Even to me who is more experience in housing, the renovation seems overwhelming. I can still see the potential beyond renovation but first time home buyers are too green to see anything but dated. I just wish flippers didn't go extreme & did enough to bring house upto standard so buyers will be interested in it. Clean, Paint, open things up a little bit & sell at slightly above price.
Give it another 10 years, and 70s styling will transition from "dated" to "vintage". Look how popular MCM is, now.

My philosophy is: "if it ain't broke, don't fix it." My house was built in 1902, and most of the house has never had any aesthetic updates, other than paint on the walls. They updated the kitchen in the early 40s, and after a thorough cleaning and painting, I'm pretty happy with it. They also converted the back porch into a second bathroom in the early 70s, and I haven't had any problems using it. But, thankfully, they didn't use any of the trendy colors of the time. I will have to renovate that bathroom eventually, though. They did the conversion cheaply, and it's pretty worn out.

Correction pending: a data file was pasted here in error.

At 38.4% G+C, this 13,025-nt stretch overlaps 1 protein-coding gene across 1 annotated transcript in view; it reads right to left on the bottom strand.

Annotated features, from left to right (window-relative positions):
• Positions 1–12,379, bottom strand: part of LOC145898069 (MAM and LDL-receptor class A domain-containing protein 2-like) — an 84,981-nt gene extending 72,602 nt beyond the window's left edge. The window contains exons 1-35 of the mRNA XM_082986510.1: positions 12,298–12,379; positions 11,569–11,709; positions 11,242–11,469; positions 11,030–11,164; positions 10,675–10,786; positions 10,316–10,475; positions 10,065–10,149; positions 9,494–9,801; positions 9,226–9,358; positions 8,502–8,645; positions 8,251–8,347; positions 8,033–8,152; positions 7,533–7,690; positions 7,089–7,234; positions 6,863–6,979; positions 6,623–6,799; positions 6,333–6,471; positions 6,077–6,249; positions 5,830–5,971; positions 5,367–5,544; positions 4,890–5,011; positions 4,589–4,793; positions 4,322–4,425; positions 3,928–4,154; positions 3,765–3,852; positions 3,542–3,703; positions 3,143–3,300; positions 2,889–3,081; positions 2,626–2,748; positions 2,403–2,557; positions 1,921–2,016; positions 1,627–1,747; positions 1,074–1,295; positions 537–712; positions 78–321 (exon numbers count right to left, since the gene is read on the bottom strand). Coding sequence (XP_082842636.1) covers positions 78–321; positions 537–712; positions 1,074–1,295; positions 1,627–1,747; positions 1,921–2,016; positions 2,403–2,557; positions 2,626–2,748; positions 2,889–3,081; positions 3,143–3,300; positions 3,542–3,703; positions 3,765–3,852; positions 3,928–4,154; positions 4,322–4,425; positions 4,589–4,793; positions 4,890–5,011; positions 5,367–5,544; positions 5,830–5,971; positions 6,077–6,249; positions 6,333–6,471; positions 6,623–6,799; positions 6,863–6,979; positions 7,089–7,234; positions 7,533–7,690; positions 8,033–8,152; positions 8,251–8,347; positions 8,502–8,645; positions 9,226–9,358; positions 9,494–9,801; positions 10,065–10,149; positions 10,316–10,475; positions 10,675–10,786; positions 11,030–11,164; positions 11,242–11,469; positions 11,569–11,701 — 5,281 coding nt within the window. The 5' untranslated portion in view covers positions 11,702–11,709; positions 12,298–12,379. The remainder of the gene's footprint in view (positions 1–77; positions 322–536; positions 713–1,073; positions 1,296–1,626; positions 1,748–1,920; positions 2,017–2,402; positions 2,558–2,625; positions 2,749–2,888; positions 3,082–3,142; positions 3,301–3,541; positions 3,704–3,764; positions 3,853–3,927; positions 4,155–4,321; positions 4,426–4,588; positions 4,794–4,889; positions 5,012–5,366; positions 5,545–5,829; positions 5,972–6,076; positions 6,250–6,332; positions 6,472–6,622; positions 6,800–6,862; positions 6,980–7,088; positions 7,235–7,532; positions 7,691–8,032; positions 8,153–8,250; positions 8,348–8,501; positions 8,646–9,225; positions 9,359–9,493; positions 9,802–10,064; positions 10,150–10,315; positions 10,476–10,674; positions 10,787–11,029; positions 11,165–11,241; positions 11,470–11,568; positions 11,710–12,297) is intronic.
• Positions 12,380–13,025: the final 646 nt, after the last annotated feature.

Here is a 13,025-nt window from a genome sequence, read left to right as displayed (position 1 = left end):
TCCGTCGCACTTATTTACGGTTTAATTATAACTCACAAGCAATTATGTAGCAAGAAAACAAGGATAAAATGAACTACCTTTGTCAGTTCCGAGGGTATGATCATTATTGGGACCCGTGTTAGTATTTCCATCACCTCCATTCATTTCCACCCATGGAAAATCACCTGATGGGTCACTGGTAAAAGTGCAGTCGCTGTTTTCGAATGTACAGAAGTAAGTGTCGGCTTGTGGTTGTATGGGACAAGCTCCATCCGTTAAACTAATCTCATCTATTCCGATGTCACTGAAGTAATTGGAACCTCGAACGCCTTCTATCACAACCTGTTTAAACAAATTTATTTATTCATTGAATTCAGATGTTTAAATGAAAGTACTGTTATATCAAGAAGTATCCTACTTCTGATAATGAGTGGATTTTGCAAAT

I guess the point of the thread is that people like me who can live with--or even want--a house that isn't updated, can't beat the flippers to those houses, and are left with nothing to choose from, but the overpriced updated houses.
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Old 01-18-2022, 03:51 PM
 
14,487 posts, read 20,671,714 times
Reputation: 8002
Quote:
Originally Posted by jr_c View Post
i guess the point of the thread is that people like me who can live with--or even want--a house that isn't updated, can't beat the flippers to those houses, and are left with nothing to choose from, but the overpriced updated houses.

b i n g o